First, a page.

Firstly, apologies. It’s incredibly rude to have been away a while and then come back to promote a little business venture but I’ve been semi- productive during lockdown and now have a new page!
After thinking about it for a while and bolstered by the feedback of at least three people, I’ve decided to offer some of my photo art for sale.
Taking some tentative steps into this marketing malarkey, I’ve set up a new page on Facebook: Aloada Bobbins’ Creative Design where you can purchase greeting cards and (eventually) larger Giclée prints.
Here’s a preview of what to expect – some images you may even recognise!
So, if you’re on Facebook or know someone who might be in need of something to brighten up a wall space, then please pop along, take a look and spread the word!
I fully intended to just display some images I’d taken (mostly) over the last few days of flowers from my garden. But then I started pottering and tinkering with the images and…well… see for yourselves!
Each image is shown with the original, unedited photo. The main manipulation comes from using a kaleidoscope filter, then a little further editing with contrasts / blurring etc, etc. I’m extremely happy with how they’ve turned out, especially my ‘fuschia bee’! I might even get it printed on canvas. (I’ve tried to create little beasties in the majority of them.)
Are they something you could see on a wall? I’d love to know your thoughts, as always.
A couple of years ago, we had an art themed topic at school which taught the children about some major artists and had them interpreting their well known works for a school auction. Parents came to view these outstanding recreations whilst being pushed ever higher in their bids by a 7 year old auctioneer!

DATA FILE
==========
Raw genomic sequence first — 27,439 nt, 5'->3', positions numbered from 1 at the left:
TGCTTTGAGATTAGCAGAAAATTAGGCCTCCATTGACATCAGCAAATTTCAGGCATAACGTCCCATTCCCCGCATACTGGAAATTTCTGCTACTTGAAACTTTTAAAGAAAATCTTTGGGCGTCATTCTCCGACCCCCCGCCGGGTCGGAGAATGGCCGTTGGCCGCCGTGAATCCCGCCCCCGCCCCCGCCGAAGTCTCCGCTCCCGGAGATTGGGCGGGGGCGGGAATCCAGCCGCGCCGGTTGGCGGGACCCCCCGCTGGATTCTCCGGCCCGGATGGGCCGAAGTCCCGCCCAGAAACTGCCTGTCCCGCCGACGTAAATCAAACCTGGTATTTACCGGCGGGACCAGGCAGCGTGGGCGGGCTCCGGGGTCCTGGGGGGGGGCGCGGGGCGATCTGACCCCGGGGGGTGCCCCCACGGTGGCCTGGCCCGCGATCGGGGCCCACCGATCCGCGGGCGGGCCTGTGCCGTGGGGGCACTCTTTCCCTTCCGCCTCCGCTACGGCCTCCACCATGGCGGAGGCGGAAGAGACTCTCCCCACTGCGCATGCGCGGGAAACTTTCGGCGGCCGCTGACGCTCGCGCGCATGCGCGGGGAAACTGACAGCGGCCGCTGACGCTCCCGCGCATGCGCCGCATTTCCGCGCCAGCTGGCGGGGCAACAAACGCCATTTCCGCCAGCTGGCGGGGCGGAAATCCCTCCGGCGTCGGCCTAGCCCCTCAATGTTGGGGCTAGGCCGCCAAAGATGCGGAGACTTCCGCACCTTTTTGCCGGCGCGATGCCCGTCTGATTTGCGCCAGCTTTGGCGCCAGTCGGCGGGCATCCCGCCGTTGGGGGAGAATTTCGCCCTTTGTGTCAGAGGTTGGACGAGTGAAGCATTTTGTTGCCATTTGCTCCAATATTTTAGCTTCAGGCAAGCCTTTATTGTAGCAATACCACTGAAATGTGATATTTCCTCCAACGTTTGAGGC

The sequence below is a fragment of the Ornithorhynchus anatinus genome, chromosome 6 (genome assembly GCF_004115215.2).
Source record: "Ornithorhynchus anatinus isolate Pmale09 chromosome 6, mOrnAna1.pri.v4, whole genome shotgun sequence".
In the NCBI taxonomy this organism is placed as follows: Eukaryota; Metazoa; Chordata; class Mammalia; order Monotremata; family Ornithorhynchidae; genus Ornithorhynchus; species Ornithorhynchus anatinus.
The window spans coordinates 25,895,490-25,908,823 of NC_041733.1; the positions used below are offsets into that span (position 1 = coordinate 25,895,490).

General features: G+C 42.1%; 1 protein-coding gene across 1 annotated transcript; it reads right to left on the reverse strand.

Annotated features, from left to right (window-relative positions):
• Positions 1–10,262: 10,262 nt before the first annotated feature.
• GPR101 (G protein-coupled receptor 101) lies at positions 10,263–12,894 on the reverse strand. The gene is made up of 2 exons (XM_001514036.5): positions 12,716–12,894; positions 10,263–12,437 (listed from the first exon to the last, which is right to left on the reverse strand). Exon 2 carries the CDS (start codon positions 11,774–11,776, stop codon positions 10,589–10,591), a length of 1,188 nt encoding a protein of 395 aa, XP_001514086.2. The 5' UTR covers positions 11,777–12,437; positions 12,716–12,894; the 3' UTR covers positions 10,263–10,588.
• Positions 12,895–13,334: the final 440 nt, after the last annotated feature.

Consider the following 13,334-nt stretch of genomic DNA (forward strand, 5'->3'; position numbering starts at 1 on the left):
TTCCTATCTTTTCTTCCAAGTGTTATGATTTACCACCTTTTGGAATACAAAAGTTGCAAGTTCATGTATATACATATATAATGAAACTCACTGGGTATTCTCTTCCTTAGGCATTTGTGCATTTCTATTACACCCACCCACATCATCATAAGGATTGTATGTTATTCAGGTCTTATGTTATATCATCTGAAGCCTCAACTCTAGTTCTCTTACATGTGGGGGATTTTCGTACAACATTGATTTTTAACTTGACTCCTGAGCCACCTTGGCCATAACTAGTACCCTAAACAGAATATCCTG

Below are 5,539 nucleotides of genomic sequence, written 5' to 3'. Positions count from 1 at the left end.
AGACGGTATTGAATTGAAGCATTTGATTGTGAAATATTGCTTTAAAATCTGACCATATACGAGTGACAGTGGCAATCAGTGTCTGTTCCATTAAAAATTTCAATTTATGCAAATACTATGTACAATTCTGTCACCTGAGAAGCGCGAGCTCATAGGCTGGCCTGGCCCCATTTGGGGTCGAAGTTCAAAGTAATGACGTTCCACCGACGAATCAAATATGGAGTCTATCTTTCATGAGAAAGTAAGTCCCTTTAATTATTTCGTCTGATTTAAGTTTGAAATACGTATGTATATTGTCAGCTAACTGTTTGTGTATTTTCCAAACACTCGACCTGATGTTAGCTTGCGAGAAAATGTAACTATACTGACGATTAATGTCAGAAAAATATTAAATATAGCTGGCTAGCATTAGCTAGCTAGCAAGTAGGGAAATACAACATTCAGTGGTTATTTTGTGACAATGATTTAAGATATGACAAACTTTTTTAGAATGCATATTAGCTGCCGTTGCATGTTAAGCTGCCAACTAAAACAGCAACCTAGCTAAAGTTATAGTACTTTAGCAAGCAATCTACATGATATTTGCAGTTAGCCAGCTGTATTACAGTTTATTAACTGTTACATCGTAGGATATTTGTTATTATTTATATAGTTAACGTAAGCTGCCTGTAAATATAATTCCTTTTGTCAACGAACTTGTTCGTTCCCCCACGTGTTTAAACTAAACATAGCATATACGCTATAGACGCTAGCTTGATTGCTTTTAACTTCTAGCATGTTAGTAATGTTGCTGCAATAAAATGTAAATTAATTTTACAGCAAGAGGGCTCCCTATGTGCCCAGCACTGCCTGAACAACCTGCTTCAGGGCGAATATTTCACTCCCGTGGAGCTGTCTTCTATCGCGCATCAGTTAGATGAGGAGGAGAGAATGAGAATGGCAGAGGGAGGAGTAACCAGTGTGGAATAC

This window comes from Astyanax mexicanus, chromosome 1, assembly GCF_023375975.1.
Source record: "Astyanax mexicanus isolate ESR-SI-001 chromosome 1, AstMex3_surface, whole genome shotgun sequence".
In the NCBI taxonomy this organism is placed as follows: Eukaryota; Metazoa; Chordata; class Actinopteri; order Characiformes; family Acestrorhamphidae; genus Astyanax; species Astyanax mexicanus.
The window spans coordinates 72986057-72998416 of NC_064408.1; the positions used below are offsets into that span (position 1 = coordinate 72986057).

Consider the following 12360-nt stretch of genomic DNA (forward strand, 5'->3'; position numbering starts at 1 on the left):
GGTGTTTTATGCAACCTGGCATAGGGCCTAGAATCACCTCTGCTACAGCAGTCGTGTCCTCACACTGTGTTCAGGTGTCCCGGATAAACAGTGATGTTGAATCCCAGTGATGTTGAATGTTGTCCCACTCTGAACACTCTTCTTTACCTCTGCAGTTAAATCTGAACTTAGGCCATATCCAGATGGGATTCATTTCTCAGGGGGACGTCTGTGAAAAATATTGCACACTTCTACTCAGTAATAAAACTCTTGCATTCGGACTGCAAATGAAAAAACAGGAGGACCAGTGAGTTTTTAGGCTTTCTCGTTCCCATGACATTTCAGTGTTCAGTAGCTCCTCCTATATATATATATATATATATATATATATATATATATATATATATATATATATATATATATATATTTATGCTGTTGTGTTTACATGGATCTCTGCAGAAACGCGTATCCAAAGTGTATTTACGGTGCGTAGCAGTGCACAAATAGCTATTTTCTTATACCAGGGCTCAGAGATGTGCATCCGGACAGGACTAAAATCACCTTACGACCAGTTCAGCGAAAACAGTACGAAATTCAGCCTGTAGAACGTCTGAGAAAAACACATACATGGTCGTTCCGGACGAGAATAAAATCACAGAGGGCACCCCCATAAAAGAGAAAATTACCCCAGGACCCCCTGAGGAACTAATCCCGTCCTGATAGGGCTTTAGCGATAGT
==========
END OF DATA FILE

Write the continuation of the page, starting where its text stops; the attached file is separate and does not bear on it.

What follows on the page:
They painted Monets, Seurats and Picassos. And although it baffled them that their Mondrians didn’t reach the million pound price tags they were all hoping for, (“Miss, but it’s just a red square. Anyone can do that!”), they all loved the hype and excitement. However, the favourite paintings to recreate were by a certain Mr. Van Gogh. Some chose Sunflowers (a few creating it as a group project with each person assigned a segment to paint) but by far the most popular was his Starry Night.
Yes, cheesy title I know, but I couldn’t resist! I’ve been a little busy this week to process further images from our Ireland trip, so I thought I’d share some previously taken a little closer to home.
We’re lucky enough to live near a large area of common pasture land that is home to several herds of cattle. I’m quite a fan of cows (I think it’s their large emotional eyes), especially the shaggy, Highland variety. ‘Our’ cows, which are a mixed bag of Friesians and other dairy types, roam freely, often wandering into town and turning up in unlikely places. Whilst I always think it would be lovely to open the curtains and spot a cow in the garden, it’s probably a good job we live just far enough away for this not to happen – I doubt I’d be happy with crushed plant pots!
In addition to the images, I’ve added in a little poetry. It’s actually a Kenning – a collection of words that describe an object, derived from Old Norse and later used strongly in Icelandic and Anglo-Saxon poetry. I love poetry but I’m not great at writing it, so if I’m ever required to create one (it happens more often than you’d think…) I opt for this style. Quite a fun way to get children writing poetry too, or even ask them to guess what’s being described!
So summer is pretty much over, I’ve passed leprechauns along the way and now I’ve reached the end of the rainbow! My photo challenge to take images of each of the seven colours, a week at a time, is complete.
It’s been an interesting challenge as it has made me appreciate the colours that we take for granted around us everyday. For the most part, I purposely only photographed mundane objects – individually the images are nothing special. However, when put together in a collage, I hope they represented each shade well.